Brad Belletto talks restaurant design

Now in its 10th year, the Ask the Design Experts booth at the NRA Show provides operators and aspiring restaurant owners free 30-minute consultations with leading designers and management consultants from FCSI. We caught up with Brad Belletto, CEO of Vision 360 Architecture + Design, who talked about some of the questions he’s been asked at the booth

What were people asking you about?
We had a lot of questions around flow. The biggest thing people were asking was how to lay the front of the space out to maximise efficiency. Most of the people we had this year were pretty experienced, but there were still questions about how many seats can I get into 2,500 square feet, and other questions around codes. Truth is, we have such a short window at this time that we try to send emails out to the pre-registered people asking them to present their questions ahead of time and we encourage them to bring photographs and other materials for examples. And then we always follow up.

What would you advise someone starting from scratch?
I really encourage everybody – and not because I’m a consultant – to get them to draw on experienced people and work as a team. You may be a great chef, but not a great operator, or you may be a great operator, but you don’t know how to cook.  I consider the restaurant industry a pie – if you’re a fine-dining restaurant, food could be as much as 50% of the importance of the restaurant, followed by service at 25% and maybe 15% location. I find the reason most restaurants fail is because they are missing pieces of that pie to be a completed unit.

What comes first, the menu or the design?
If your passion is food you need your menu first. If you don’t know what your food is and you design from the kitchen forward it’s almost impossible to design a restaurant. I also find a lot of restaurateurs without a lot of experience listen to their customers too much – some feedback is good but you don’t want to change the essential nature of your brand based on what you think others want. It’s best to just stick to your idea and have the confidence to execute it.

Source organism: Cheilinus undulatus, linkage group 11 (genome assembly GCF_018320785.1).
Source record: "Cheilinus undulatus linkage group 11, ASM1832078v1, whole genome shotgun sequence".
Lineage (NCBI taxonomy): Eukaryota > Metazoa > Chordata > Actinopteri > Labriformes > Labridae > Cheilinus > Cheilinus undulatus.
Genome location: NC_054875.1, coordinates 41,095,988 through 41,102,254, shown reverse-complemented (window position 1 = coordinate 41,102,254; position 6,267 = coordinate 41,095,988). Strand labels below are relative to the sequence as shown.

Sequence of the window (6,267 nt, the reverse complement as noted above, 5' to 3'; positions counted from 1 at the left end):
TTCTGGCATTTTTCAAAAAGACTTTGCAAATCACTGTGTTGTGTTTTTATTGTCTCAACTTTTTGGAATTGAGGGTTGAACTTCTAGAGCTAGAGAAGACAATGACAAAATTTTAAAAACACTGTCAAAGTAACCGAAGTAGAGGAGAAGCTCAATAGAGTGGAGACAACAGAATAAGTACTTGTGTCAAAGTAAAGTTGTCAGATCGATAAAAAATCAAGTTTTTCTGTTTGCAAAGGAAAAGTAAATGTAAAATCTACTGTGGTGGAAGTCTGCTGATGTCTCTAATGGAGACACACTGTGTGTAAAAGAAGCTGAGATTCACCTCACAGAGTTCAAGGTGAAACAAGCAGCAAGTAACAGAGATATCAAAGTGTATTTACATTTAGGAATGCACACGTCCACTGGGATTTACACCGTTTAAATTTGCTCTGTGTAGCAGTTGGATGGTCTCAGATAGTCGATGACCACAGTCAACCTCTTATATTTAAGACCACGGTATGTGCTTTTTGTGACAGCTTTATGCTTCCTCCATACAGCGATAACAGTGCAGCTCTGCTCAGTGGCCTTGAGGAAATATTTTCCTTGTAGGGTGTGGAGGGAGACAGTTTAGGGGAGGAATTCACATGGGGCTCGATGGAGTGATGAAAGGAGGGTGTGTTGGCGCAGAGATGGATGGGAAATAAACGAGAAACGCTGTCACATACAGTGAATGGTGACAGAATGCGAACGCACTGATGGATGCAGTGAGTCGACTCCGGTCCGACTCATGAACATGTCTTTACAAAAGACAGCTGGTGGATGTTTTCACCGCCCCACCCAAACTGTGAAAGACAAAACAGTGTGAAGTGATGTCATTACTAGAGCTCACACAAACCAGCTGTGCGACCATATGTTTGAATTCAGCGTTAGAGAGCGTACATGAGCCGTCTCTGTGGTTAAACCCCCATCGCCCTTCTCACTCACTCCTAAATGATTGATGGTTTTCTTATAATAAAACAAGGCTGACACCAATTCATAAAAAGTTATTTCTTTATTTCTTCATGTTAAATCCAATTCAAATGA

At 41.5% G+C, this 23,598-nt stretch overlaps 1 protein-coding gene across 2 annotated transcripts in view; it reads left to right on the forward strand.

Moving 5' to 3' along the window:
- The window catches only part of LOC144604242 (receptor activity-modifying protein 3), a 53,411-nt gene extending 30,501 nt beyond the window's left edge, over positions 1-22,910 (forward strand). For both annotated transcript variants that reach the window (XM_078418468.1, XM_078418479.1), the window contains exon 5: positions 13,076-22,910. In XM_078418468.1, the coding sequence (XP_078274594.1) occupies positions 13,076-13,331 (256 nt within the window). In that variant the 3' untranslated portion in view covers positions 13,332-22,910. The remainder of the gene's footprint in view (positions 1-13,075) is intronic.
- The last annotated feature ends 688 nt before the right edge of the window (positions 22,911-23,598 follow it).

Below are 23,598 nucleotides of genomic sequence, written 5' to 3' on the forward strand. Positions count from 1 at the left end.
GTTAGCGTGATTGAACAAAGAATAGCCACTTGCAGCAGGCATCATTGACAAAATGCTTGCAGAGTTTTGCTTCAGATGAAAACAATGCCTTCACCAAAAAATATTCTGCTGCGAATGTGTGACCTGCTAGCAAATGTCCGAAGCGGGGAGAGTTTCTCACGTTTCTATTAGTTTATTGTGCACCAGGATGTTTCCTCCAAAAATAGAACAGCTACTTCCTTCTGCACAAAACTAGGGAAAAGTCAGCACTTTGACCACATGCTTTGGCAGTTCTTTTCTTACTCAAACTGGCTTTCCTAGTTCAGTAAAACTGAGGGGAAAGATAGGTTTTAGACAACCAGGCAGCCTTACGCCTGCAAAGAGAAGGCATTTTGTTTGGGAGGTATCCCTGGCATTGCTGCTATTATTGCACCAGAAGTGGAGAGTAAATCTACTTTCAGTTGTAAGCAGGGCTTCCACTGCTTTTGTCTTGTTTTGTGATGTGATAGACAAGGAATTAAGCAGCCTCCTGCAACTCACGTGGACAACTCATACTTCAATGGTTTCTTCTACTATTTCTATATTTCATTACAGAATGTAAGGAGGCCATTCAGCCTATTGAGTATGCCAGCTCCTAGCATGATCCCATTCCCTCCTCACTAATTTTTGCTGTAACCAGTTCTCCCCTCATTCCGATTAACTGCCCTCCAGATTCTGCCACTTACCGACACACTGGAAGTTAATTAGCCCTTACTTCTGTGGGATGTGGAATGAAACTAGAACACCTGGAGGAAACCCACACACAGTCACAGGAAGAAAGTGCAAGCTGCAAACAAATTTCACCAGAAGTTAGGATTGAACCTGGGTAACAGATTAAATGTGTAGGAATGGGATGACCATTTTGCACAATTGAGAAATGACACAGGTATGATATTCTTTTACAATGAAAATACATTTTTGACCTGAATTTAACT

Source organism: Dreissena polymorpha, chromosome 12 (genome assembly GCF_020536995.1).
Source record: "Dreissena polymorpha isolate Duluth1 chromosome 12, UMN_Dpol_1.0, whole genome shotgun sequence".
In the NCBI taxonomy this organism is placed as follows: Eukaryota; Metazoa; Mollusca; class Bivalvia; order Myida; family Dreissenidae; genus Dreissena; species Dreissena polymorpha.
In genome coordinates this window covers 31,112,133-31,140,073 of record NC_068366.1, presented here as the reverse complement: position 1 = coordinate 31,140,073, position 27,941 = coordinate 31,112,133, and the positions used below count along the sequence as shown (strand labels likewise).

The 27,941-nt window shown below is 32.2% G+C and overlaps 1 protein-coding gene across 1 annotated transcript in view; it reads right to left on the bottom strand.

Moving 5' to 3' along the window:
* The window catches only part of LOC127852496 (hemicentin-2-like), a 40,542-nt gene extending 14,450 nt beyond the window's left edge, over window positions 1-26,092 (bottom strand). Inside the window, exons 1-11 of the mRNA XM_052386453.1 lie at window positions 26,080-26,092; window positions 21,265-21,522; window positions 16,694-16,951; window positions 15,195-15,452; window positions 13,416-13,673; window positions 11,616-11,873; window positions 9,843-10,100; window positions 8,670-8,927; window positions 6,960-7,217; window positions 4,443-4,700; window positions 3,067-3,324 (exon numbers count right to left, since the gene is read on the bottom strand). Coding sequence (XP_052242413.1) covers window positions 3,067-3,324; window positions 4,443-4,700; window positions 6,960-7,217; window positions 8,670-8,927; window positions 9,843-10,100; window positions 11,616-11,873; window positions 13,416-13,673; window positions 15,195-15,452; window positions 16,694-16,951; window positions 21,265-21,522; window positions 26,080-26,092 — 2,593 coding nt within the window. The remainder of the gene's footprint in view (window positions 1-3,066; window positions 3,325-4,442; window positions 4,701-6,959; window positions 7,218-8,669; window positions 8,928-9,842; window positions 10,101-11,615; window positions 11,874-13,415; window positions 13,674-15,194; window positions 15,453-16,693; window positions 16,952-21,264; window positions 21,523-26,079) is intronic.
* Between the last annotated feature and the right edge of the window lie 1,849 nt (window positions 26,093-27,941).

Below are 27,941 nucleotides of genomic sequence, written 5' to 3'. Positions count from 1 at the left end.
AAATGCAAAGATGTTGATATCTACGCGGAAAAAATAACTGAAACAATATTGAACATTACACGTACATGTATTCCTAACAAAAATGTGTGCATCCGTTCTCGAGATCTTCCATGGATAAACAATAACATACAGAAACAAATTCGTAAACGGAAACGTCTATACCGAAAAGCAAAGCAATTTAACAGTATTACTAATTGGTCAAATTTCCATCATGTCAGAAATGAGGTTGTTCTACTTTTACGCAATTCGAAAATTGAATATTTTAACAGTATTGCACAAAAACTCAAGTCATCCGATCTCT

What kind of experience do you need to own a successful restaurant?
If you’re going to own a restaurant you need at least five years of management experience, minimum. If you have a degree in hotel/restaurant management, that can give you an edge but you still need the real world experience. I find the transition between general manager and owner is the hardest there is. I can say that because I sold two of my restaurants to managers and they failed.

What do owners have that managers don’t, and vice versa?
Managers work day-to-day and week-to-week, but a good restaurant owner is working on the long-term projection of the restaurant. They don’t have to worry about who’s on the shift that day; they’re more concerned about promotions, affiliations, networking in the community. I think a lot of general managers get caught up in the day-to-day activity such that when they become owners, they struggle. They don’t teach ownership in school, unfortunately.

Have you ever had to discourage someone from opening a restaurant?
We had a young man come to the Ask the Design Experts booth – he was maybe 28 to 30 years old and had convinced his parents to invest in a restaurant concept. I questioned the capital injection versus his experience. Without saying ‘you shouldn’t do the restaurant outright’, I suggested he needed more experience and that risking a life savings to get into the restaurant industry just wouldn’t be a good idea.

What are some trends you’re seeing in restaurant concepts?
We’re still seeing the burger trend and customisable pizza is a big thing now. But what I’m seeing in my market in Texas is Vietnamese – or pho – getting huge. There’s also a trend toward healthier food and pho is pretty healthy – it’s broth-based and has lots of fresh vegetables and lean meats. It’s also affordable and easy.

What equipment do you see being used more in the near future?
Induction cooking is getting huge. Eventually municipalities – such as California – will insist on it. Induction draws only 10% of the energy and puts no heat out in the room. Also, smart equipment is on the rise. Some of the ovens now have computers in them so they will send signals back to the corporate office to tell you they’re not being cleaned properly. You can also programme new recipes from a remote location.

Amelia Levin



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